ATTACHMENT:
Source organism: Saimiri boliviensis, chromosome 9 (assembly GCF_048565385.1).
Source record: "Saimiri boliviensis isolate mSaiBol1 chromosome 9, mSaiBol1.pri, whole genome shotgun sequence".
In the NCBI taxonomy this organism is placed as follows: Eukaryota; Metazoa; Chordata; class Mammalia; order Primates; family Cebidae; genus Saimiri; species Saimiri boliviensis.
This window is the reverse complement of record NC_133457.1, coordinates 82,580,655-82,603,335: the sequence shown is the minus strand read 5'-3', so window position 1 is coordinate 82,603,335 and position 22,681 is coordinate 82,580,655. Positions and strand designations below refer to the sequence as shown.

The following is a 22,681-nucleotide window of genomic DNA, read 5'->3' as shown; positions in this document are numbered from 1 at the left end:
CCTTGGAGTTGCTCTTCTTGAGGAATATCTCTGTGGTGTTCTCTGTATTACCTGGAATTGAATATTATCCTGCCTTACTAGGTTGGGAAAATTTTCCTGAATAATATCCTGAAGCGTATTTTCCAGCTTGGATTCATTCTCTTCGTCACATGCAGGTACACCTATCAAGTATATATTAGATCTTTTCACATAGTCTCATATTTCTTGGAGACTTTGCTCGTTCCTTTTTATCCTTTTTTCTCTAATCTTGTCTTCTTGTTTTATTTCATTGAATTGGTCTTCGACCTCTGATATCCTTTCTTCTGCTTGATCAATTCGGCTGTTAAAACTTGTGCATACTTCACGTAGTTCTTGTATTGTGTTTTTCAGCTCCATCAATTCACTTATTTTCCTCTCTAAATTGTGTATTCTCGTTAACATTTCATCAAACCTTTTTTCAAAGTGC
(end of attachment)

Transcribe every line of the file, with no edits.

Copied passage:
Source organism: Saimiri boliviensis, chromosome 9 (assembly GCF_048565385.1).
Source record: "Saimiri boliviensis isolate mSaiBol1 chromosome 9, mSaiBol1.pri, whole genome shotgun sequence".
In the NCBI taxonomy this organism is placed as follows: Eukaryota; Metazoa; Chordata; class Mammalia; order Primates; family Cebidae; genus Saimiri; species Saimiri boliviensis.
This window is the reverse complement of record NC_133457.1, coordinates 82,580,655-82,603,335: the sequence shown is the minus strand read 5'-3', so window position 1 is coordinate 82,603,335 and position 22,681 is coordinate 82,580,655. Positions and strand designations below refer to the sequence as shown.

The following is a 22,681-nucleotide window of genomic DNA, read 5'->3' as shown; positions in this document are numbered from 1 at the left end:
CCTTGGAGTTGCTCTTCTTGAGGAATATCTCTGTGGTGTTCTCTGTATTACCTGGAATTGAATATTATCCTGCCTTACTAGGTTGGGAAAATTTTCCTGAATAATATCCTGAAGCGTATTTTCCAGCTTGGATTCATTCTCTTCGTCACATGCAGGTACACCTATCAAGTATATATTAGATCTTTTCACATAGTCTCATATTTCTTGGAGACTTTGCTCGTTCCTTTTTATCCTTTTTTCTCTAATCTTGTCTTCTTGTTTTATTTCATTGAATTGGTCTTCGACCTCTGATATCCTTTCTTCTGCTTGATCAATTCGGCTGTTAAAACTTGTGCATACTTCACGTAGTTCTTGTATTGTGTTTTTCAGCTCCATCAATTCACTTATTTTCCTCTCTAAATTGTGTATTCTCGTTAACATTTCATCAAACCTTTTTTCAAAGTGC